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Do you want to understand your camera and take great photos today?

Yes Please

You can shoot in black and white straight from your camera. No need for black and white film or converting to black and white.

This article is all about the right camera settings for black and white photography. And how to use them.

A monochrome photo of a multiwidowed building - best camera settings for black and white photos

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Why You Should Set Your Camera to Black and White

It’s Fast

Black and white settings are both accessible and fast. Sometimes the weather or mood of a scene suits black and white, and I’ll shoot with this in mind.

I can never be sure if it will work out until I convert my images to black and white in Lightroom.

With my camera in black and white, I can see the B&W JPEG on the camera display immediately.

You Don’t Lose Colour Data

You’re shooting in black and white. But this doesn’t mean all your colour data disappears. Make sure you’re shooting in RAW + JPEG.

The RAW file will hold the colour data and the JPEG will process it into black and white.

If the photograph looks fantastic in black and white and colour, you can use both!

You’ll Focus More on Composition

Shooting in black and white is a challenge. I’m much more deliberate about getting the composition right.

I also look for leading lines, patterns, framing, and negative space.

In black and white, I press the shutter. Then I can critique my black and white photograph in the camera display.

I learn more during the photographic process – not in post-production.

monochrome image of a kite against a cloudy sky - best camera settings for black and white

You Can Try It on Your Smartphone First

If you’re unsure of where to start with your black and white camera settings, spend some time on your phone! It’s easy to apply a black and white filter.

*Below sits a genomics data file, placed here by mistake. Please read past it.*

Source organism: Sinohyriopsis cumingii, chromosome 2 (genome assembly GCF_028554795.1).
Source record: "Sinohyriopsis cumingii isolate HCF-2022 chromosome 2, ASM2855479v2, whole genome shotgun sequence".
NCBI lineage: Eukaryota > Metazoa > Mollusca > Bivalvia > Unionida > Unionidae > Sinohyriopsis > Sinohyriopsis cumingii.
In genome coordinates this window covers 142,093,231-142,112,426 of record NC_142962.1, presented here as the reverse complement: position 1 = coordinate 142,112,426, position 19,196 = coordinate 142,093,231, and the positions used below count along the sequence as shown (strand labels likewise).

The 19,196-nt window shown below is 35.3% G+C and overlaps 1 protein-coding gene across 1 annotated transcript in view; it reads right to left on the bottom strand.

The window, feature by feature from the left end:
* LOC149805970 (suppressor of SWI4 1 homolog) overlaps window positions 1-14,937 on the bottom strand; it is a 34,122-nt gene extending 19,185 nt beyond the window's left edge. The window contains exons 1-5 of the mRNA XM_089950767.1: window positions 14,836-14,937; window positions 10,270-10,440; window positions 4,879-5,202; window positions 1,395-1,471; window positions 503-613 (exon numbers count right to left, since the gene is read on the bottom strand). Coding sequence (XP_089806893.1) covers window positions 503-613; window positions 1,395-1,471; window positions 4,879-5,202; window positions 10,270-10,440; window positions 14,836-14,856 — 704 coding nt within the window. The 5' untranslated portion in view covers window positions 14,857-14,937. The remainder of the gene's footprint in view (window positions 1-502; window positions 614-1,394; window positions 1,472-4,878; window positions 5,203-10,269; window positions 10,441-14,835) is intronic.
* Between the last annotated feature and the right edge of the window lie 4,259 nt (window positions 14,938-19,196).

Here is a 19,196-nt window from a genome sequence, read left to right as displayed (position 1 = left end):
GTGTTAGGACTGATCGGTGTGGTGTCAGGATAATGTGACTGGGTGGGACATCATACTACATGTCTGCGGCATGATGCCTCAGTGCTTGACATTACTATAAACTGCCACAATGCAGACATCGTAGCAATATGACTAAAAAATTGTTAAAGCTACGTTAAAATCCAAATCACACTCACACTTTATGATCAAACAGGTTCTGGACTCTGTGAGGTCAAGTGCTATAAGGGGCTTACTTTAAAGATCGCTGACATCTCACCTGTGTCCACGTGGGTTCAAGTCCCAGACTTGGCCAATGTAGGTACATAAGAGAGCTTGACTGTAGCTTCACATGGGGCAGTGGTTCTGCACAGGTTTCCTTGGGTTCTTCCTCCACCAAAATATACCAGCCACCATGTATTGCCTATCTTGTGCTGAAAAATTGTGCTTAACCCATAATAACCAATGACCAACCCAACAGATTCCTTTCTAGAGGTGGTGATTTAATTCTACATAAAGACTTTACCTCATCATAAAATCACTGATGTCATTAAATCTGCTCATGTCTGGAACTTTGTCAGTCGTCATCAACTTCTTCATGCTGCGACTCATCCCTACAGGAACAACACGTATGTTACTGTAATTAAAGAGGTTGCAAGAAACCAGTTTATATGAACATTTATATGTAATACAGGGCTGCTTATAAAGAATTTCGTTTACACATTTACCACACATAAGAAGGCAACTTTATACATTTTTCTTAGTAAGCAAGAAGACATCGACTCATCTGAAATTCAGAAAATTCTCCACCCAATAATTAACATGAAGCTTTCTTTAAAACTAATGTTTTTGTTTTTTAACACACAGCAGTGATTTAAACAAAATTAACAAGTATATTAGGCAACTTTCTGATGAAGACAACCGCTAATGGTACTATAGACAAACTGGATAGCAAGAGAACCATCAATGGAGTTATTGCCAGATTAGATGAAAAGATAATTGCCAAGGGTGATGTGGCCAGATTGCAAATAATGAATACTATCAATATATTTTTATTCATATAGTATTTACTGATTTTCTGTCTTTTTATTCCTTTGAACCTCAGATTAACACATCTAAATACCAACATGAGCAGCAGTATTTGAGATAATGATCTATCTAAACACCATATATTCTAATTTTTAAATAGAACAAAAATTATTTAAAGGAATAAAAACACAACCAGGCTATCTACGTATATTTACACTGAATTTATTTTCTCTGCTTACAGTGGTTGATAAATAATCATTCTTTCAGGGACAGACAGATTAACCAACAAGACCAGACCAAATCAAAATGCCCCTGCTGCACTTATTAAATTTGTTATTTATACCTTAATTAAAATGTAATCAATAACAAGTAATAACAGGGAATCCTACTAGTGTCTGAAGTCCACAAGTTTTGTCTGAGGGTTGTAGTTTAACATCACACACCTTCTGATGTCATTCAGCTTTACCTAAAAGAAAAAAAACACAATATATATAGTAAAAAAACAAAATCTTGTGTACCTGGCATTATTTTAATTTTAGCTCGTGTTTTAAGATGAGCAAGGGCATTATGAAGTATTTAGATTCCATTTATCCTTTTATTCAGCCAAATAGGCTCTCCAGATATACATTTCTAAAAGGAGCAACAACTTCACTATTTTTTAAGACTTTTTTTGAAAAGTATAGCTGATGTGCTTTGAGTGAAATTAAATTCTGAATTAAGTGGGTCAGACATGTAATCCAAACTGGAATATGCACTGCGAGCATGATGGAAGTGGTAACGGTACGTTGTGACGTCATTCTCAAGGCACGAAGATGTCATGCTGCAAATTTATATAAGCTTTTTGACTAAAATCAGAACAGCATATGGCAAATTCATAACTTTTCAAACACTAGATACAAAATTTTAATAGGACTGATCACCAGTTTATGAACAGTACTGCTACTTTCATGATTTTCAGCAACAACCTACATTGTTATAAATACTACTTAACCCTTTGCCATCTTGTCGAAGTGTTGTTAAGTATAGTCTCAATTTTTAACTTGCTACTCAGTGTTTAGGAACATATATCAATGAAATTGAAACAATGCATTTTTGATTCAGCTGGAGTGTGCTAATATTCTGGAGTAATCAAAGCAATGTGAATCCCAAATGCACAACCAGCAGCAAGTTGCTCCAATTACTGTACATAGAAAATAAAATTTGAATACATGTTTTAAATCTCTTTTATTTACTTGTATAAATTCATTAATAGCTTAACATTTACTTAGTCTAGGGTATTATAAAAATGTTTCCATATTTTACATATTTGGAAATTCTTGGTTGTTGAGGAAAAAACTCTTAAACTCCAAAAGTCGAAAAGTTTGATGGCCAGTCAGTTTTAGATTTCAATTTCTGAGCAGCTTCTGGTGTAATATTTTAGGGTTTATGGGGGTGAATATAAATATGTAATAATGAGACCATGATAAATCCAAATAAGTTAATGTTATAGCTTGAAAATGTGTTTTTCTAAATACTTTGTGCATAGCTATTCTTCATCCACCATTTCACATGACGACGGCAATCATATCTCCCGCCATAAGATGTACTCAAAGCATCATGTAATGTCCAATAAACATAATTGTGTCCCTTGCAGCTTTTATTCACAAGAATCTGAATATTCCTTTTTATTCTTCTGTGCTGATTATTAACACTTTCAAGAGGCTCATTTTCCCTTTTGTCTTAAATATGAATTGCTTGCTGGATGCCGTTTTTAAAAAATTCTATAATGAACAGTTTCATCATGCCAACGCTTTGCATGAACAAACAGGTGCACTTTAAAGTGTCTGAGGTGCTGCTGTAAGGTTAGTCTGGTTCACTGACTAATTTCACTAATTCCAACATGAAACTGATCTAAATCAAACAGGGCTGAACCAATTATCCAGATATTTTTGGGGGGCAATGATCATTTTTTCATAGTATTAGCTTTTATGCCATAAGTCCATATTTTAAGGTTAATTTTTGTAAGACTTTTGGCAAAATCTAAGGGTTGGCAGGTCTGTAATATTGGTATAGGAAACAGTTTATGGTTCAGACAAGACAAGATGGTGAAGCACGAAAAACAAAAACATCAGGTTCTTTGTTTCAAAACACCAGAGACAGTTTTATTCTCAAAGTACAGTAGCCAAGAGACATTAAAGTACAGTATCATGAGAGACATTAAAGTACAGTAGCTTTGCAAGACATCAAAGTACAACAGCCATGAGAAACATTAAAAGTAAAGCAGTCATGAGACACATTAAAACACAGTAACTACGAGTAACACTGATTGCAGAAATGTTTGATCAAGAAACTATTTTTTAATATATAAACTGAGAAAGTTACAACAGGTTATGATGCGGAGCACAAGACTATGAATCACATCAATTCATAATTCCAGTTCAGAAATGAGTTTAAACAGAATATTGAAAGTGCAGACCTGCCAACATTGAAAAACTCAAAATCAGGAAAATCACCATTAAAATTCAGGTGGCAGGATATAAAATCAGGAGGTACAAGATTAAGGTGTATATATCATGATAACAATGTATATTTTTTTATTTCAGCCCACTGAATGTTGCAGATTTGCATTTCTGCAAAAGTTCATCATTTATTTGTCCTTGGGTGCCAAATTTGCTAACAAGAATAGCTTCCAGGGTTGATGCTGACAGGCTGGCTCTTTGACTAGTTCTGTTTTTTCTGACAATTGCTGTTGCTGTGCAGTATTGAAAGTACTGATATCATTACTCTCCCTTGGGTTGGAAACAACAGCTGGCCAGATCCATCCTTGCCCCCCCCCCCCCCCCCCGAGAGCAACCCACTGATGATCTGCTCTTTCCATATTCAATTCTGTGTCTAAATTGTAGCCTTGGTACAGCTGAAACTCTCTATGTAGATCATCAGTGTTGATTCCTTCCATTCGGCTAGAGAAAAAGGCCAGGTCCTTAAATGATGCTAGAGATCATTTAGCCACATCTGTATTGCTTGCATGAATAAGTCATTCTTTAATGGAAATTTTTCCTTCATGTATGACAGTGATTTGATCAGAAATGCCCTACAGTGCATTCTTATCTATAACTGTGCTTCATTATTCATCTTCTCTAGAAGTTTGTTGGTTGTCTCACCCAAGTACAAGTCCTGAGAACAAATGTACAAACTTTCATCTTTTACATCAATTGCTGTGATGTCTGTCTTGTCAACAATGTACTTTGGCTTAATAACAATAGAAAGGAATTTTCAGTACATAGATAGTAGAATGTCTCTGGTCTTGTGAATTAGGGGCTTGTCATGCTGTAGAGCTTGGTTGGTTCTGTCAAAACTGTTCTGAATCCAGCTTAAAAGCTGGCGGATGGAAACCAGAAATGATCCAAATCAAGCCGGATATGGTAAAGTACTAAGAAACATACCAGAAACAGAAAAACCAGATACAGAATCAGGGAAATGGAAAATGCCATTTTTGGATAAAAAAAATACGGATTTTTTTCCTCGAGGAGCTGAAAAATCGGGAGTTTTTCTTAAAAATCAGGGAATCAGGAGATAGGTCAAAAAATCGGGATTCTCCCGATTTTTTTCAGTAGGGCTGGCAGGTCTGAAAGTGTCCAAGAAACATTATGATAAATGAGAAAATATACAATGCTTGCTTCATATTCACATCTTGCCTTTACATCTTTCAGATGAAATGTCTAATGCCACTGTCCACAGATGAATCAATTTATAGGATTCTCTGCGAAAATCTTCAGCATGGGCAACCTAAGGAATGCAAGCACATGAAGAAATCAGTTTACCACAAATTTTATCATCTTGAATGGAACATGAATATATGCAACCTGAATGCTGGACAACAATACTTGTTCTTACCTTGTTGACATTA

Or you can experiment with a black and white photo editor on a smartphone photograph.

This will give you insight into adding definition and contrast to your photos. It will help you understand how different filters and tones affect colours.

Camera Settings for Monochrome Photography

Accessing Black and White on Different Cameras

Different cameras have different ways of accessing monochrome settings. Tesearch how your black and white settings work.

  • For a Canon 5D Mark II, press Picture Style first. Then move the selector to Monochrome, press INFO to view. Adjust additional settings.
  • For the D610 and D7100 Nikon, set Picture Control in the Shooting Menu first. Then select Monochrome, and adjust the additional settings.

For other cameras, access monochromes settings on:

  • Pentax via Custom Image;
  • Sigma via Colour Mode;
  • Canon via Picture Style;
  • Nikon via Picture Control;
  • Sony via Picture Effect;
  • and Olympus via Picture Mode.
Close up of a scamera settings screen -Monochrome selected on a Canon 5D Mark II.

Monochrome selected on a Canon 5D Mark II.

Close up of the monochrome in-camera setting on a Canon 5D Mark II.

Sharpness selected for adjustment in the Monochrome in-camera setting on a Canon 5D Mark II.

close up of a red filter selected in the Monochrome in-camera settings on a Canon 5D Mark II. - camera settings screen

Making Adjustments to Your Black and White Settings

Experiment with the finer details of your black and white settings. You’ll learn about the effects they create.

I’m a true believer in ‘less is more’, so I err on the side of caution and avoid extreme tweaking.

When I use my camera in monochrome setting, what I usually do is:

  • Increase sharpness and contrast. Particularly if I’m photographing on a flat, dull day;
  • Use sepia tone depending on the subject and story I’m telling;
  • Apply the red or orange filter to darken a blue sky